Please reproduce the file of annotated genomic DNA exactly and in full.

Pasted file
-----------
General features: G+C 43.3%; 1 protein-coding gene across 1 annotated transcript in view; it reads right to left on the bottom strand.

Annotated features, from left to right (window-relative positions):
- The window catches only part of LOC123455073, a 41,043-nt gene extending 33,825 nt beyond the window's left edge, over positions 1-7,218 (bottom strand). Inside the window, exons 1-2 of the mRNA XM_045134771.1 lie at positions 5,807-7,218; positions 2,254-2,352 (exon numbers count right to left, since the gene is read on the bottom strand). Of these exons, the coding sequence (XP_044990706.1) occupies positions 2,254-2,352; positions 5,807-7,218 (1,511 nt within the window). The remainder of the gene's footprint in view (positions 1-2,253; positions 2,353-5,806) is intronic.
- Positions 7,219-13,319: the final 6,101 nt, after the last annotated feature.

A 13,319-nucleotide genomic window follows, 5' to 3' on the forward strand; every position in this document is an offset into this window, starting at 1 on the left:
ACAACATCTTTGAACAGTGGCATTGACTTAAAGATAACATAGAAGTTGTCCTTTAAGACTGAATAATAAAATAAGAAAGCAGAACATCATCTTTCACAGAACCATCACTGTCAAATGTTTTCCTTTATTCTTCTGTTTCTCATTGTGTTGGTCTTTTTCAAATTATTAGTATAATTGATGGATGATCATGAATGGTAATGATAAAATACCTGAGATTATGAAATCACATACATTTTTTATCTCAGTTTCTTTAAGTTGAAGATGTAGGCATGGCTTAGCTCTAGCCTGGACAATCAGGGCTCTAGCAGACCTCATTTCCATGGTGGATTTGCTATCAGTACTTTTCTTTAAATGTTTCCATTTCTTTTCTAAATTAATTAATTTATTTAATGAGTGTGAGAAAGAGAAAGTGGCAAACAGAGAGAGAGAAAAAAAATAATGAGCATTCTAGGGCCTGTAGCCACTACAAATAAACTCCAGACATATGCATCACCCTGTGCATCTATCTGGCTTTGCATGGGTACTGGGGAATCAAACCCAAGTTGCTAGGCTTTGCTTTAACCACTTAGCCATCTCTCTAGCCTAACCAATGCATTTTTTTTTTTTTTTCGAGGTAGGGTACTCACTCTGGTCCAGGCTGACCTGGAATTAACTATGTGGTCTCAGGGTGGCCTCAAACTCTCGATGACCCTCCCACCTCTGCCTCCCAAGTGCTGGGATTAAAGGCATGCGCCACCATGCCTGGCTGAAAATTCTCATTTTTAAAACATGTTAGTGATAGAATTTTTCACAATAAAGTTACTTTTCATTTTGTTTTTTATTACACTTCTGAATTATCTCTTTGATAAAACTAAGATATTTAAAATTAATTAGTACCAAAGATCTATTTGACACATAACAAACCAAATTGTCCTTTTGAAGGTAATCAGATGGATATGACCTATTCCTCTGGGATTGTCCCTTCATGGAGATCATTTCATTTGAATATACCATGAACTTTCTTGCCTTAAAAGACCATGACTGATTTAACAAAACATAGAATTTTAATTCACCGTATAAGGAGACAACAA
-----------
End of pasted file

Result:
General features: G+C 43.3%; 1 protein-coding gene across 1 annotated transcript in view; it reads right to left on the bottom strand.

Annotated features, from left to right (window-relative positions):
- The window catches only part of LOC123455073, a 41,043-nt gene extending 33,825 nt beyond the window's left edge, over positions 1-7,218 (bottom strand). Inside the window, exons 1-2 of the mRNA XM_045134771.1 lie at positions 5,807-7,218; positions 2,254-2,352 (exon numbers count right to left, since the gene is read on the bottom strand). Of these exons, the coding sequence (XP_044990706.1) occupies positions 2,254-2,352; positions 5,807-7,218 (1,511 nt within the window). The remainder of the gene's footprint in view (positions 1-2,253; positions 2,353-5,806) is intronic.
- Positions 7,219-13,319: the final 6,101 nt, after the last annotated feature.

A 13,319-nucleotide genomic window follows, 5' to 3' on the forward strand; every position in this document is an offset into this window, starting at 1 on the left:
ACAACATCTTTGAACAGTGGCATTGACTTAAAGATAACATAGAAGTTGTCCTTTAAGACTGAATAATAAAATAAGAAAGCAGAACATCATCTTTCACAGAACCATCACTGTCAAATGTTTTCCTTTATTCTTCTGTTTCTCATTGTGTTGGTCTTTTTCAAATTATTAGTATAATTGATGGATGATCATGAATGGTAATGATAAAATACCTGAGATTATGAAATCACATACATTTTTTATCTCAGTTTCTTTAAGTTGAAGATGTAGGCATGGCTTAGCTCTAGCCTGGACAATCAGGGCTCTAGCAGACCTCATTTCCATGGTGGATTTGCTATCAGTACTTTTCTTTAAATGTTTCCATTTCTTTTCTAAATTAATTAATTTATTTAATGAGTGTGAGAAAGAGAAAGTGGCAAACAGAGAGAGAGAAAAAAAATAATGAGCATTCTAGGGCCTGTAGCCACTACAAATAAACTCCAGACATATGCATCACCCTGTGCATCTATCTGGCTTTGCATGGGTACTGGGGAATCAAACCCAAGTTGCTAGGCTTTGCTTTAACCACTTAGCCATCTCTCTAGCCTAACCAATGCATTTTTTTTTTTTTTTCGAGGTAGGGTACTCACTCTGGTCCAGGCTGACCTGGAATTAACTATGTGGTCTCAGGGTGGCCTCAAACTCTCGATGACCCTCCCACCTCTGCCTCCCAAGTGCTGGGATTAAAGGCATGCGCCACCATGCCTGGCTGAAAATTCTCATTTTTAAAACATGTTAGTGATAGAATTTTTCACAATAAAGTTACTTTTCATTTTGTTTTTTATTACACTTCTGAATTATCTCTTTGATAAAACTAAGATATTTAAAATTAATTAGTACCAAAGATCTATTTGACACATAACAAACCAAATTGTCCTTTTGAAGGTAATCAGATGGATATGACCTATTCCTCTGGGATTGTCCCTTCATGGAGATCATTTCATTTGAATATACCATGAACTTTCTTGCCTTAAAAGACCATGACTGATTTAACAAAACATAGAATTTTAATTCACCGTATAAGGAGACAACAA